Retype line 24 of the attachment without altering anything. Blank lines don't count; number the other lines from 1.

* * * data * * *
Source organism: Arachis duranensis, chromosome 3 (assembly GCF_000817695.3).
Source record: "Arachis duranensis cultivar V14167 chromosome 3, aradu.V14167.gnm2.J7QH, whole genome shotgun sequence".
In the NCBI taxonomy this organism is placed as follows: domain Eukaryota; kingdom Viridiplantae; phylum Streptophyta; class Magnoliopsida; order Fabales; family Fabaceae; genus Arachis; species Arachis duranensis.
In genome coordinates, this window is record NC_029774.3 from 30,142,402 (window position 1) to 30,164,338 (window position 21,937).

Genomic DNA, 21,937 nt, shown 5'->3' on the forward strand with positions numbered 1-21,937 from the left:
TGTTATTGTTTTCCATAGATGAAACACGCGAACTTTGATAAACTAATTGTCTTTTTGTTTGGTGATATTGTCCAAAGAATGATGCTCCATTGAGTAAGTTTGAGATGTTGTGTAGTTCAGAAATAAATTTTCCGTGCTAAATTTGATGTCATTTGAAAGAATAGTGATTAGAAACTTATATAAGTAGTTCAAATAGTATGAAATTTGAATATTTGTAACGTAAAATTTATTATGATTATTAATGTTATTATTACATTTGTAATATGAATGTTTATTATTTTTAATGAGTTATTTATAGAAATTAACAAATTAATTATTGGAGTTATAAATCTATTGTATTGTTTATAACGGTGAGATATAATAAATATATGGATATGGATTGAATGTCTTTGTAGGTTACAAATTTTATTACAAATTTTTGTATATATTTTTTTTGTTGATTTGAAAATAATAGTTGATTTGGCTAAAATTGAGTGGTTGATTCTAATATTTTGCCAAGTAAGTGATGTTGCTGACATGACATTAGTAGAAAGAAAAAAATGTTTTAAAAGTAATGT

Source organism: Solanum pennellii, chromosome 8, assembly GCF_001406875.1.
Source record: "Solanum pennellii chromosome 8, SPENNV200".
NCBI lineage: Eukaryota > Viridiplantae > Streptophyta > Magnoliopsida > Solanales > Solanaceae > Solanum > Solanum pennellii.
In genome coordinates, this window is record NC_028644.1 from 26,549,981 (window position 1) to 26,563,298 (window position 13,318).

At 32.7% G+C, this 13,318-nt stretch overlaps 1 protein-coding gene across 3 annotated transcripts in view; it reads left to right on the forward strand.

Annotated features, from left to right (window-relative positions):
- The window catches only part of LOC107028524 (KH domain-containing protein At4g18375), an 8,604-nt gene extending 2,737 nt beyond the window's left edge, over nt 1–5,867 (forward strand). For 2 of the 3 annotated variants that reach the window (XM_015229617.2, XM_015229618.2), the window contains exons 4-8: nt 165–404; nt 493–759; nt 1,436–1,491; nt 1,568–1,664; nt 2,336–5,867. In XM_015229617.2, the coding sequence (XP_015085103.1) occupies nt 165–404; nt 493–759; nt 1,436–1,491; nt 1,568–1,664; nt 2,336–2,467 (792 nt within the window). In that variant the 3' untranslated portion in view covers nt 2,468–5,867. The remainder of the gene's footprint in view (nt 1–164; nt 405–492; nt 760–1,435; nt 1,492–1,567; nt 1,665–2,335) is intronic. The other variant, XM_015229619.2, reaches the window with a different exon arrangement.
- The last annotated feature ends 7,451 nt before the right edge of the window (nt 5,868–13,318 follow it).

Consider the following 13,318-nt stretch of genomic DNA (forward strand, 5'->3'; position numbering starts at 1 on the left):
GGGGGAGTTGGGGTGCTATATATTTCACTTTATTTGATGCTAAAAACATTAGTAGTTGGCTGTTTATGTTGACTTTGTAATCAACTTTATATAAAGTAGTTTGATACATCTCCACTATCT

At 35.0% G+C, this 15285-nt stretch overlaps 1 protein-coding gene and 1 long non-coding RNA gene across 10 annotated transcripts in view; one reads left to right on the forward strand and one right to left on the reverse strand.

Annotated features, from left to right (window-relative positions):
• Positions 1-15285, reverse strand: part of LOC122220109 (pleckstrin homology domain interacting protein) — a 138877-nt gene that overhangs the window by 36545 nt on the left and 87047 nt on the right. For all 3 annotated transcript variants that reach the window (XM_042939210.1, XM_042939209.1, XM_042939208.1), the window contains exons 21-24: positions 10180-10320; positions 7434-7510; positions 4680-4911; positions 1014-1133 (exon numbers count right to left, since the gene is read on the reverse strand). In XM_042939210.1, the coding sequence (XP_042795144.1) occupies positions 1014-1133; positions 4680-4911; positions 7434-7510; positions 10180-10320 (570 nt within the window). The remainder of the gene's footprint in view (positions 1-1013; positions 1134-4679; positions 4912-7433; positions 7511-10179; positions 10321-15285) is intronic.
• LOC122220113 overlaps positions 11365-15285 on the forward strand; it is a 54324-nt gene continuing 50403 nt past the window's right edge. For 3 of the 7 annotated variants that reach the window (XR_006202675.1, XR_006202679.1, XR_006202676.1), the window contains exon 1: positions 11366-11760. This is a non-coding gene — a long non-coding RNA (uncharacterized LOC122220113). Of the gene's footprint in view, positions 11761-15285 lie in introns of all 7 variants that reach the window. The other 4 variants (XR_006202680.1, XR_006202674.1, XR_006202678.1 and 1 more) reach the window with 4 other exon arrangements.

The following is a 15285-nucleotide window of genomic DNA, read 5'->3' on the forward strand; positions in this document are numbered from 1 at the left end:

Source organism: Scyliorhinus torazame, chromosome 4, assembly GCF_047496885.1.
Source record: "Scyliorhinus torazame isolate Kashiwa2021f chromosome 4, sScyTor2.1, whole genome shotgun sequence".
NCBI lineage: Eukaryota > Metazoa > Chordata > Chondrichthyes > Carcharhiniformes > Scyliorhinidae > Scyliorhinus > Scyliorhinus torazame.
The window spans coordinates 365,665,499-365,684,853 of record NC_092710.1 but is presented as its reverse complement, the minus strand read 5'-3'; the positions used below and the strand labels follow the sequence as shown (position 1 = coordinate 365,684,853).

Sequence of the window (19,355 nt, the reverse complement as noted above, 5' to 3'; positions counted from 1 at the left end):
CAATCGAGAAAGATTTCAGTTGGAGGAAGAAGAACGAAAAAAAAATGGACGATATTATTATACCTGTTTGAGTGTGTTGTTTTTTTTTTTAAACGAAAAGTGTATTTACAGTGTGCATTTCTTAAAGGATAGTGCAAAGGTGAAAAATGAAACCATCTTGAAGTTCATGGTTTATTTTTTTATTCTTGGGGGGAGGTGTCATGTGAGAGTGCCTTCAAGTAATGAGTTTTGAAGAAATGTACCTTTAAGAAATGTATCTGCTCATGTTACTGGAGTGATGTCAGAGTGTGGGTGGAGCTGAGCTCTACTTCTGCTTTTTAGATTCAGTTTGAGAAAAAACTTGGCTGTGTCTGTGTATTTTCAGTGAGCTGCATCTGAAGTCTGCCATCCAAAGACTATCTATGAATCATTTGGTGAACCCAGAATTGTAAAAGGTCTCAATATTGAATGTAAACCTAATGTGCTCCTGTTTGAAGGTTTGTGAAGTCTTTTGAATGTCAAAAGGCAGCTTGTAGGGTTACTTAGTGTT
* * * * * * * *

NCBI lineage: Eukaryota > Metazoa > Chordata > Chondrichthyes > Carcharhiniformes > Scyliorhinidae > Scyliorhinus > Scyliorhinus torazame.